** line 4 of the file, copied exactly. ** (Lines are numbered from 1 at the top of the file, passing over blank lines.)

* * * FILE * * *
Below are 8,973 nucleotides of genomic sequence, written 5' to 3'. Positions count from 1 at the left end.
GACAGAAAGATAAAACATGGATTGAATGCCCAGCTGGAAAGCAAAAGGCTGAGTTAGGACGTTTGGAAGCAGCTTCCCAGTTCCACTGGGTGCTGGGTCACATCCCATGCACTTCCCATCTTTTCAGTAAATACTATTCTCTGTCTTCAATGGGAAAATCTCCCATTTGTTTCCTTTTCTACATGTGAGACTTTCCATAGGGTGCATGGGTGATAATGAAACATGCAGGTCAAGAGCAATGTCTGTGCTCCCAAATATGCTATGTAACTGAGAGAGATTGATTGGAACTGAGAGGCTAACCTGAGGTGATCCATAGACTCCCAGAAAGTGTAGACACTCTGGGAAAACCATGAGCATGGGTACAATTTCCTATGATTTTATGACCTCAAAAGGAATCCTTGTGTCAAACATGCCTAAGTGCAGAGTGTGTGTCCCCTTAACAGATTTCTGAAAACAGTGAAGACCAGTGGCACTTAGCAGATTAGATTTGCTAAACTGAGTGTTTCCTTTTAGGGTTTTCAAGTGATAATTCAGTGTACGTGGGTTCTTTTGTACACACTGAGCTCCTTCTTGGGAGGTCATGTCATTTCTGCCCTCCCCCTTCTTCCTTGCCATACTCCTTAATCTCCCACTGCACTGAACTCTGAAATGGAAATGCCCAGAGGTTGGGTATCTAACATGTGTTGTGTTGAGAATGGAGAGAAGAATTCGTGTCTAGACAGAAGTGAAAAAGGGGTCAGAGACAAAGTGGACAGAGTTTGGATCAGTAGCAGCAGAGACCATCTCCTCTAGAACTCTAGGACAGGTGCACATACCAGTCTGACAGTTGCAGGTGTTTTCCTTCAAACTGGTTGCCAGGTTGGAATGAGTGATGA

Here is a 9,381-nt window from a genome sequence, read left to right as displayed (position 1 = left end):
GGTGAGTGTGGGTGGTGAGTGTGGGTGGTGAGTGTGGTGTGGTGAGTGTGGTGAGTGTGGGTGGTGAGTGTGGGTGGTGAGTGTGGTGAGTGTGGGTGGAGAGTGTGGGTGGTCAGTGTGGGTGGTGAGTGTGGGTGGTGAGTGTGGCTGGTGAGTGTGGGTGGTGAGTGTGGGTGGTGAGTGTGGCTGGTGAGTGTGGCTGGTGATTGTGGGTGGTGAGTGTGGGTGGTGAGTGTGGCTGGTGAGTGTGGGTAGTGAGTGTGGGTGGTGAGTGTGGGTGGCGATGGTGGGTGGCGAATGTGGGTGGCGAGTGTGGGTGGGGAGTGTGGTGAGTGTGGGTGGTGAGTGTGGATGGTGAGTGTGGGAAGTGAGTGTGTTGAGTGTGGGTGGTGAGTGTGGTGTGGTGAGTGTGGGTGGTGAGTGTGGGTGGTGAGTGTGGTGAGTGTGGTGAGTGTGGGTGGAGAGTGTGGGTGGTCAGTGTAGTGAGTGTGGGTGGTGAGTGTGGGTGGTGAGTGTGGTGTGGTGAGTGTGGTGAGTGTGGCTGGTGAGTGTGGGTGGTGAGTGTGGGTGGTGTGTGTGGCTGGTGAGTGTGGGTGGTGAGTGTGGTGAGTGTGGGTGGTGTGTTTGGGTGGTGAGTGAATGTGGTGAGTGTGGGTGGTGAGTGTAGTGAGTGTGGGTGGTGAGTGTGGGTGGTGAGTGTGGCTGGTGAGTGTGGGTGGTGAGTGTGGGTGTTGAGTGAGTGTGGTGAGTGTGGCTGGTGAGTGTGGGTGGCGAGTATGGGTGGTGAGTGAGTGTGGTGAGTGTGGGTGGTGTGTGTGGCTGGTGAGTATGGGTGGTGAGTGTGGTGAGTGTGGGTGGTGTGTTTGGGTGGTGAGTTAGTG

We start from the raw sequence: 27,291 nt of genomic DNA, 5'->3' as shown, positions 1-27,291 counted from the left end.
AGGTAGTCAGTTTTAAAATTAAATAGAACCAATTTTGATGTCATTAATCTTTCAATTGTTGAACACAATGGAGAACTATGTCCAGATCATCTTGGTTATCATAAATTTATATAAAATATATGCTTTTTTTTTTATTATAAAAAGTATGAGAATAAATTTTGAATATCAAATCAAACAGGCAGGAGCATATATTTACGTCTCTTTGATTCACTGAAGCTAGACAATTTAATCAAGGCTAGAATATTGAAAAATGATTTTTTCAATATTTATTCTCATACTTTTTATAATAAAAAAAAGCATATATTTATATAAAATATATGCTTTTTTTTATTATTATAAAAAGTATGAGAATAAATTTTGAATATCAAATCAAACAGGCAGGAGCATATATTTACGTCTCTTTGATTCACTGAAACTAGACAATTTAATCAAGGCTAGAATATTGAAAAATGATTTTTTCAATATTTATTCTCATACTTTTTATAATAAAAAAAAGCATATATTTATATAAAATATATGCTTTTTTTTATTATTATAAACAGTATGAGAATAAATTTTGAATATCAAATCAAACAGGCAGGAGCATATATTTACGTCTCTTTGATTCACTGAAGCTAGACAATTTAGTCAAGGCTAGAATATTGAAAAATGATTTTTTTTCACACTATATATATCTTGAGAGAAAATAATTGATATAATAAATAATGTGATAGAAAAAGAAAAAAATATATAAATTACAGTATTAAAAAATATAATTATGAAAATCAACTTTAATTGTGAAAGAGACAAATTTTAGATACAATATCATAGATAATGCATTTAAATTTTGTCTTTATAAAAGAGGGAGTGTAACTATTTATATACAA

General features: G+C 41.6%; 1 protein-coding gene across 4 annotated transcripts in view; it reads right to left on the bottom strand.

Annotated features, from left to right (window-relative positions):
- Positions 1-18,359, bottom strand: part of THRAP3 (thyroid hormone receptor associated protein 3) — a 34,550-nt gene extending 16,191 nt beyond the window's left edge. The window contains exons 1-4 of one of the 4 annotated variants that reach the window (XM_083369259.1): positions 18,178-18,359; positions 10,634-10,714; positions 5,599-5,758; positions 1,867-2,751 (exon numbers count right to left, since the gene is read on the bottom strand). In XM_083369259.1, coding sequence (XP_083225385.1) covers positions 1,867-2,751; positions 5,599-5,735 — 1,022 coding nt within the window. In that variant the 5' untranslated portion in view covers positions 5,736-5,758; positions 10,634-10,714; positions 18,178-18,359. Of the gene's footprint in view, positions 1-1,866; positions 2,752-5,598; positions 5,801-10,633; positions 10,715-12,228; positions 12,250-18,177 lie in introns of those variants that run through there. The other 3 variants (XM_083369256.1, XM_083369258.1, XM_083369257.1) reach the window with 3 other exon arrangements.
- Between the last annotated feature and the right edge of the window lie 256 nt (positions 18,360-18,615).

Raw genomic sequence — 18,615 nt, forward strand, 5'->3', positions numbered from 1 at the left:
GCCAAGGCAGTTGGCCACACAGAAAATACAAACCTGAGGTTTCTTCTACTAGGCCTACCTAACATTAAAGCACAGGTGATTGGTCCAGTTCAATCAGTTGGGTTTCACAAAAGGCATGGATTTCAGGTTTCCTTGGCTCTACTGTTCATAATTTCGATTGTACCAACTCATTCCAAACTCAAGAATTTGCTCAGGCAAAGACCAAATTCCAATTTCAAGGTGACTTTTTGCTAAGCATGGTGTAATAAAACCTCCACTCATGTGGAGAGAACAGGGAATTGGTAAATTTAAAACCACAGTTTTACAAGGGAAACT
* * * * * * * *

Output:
GGTGAGTGTGGGTGGTGAGTGTGGGTGGTGAGTGTGGTGTGGTGAGTGTGGTGAGTGTGGGTGGTGAGTGTGGGTGGTGAGTGTGGTGAGTGTGGGTGGAGAGTGTGGGTGGTCAGTGTGGGTGGTGAGTGTGGGTGGTGAGTGTGGCTGGTGAGTGTGGGTGGTGAGTGTGGGTGGTGAGTGTGGCTGGTGAGTGTGGCTGGTGATTGTGGGTGGTGAGTGTGGGTGGTGAGTGTGGCTGGTGAGTGTGGGTAGTGAGTGTGGGTGGTGAGTGTGGGTGGCGATGGTGGGTGGCGAATGTGGGTGGCGAGTGTGGGTGGGGAGTGTGGTGAGTGTGGGTGGTGAGTGTGGATGGTGAGTGTGGGAAGTGAGTGTGTTGAGTGTGGGTGGTGAGTGTGGTGTGGTGAGTGTGGGTGGTGAGTGTGGGTGGTGAGTGTGGTGAGTGTGGTGAGTGTGGGTGGAGAGTGTGGGTGGTCAGTGTAGTGAGTGTGGGTGGTGAGTGTGGGTGGTGAGTGTGGTGTGGTGAGTGTGGTGAGTGTGGCTGGTGAGTGTGGGTGGTGAGTGTGGGTGGTGTGTGTGGCTGGTGAGTGTGGGTGGTGAGTGTGGTGAGTGTGGGTGGTGTGTTTGGGTGGTGAGTGAATGTGGTGAGTGTGGGTGGTGAGTGTAGTGAGTGTGGGTGGTGAGTGTGGGTGGTGAGTGTGGCTGGTGAGTGTGGGTGGTGAGTGTGGGTGTTGAGTGAGTGTGGTGAGTGTGGCTGGTGAGTGTGGGTGGCGAGTATGGGTGGTGAGTGAGTGTGGTGAGTGTGGGTGGTGTGTGTGGCTGGTGAGTATGGGTGGTGAGTGTGGTGAGTGTGGGTGGTGTGTTTGGGTGGTGAGTTAGTG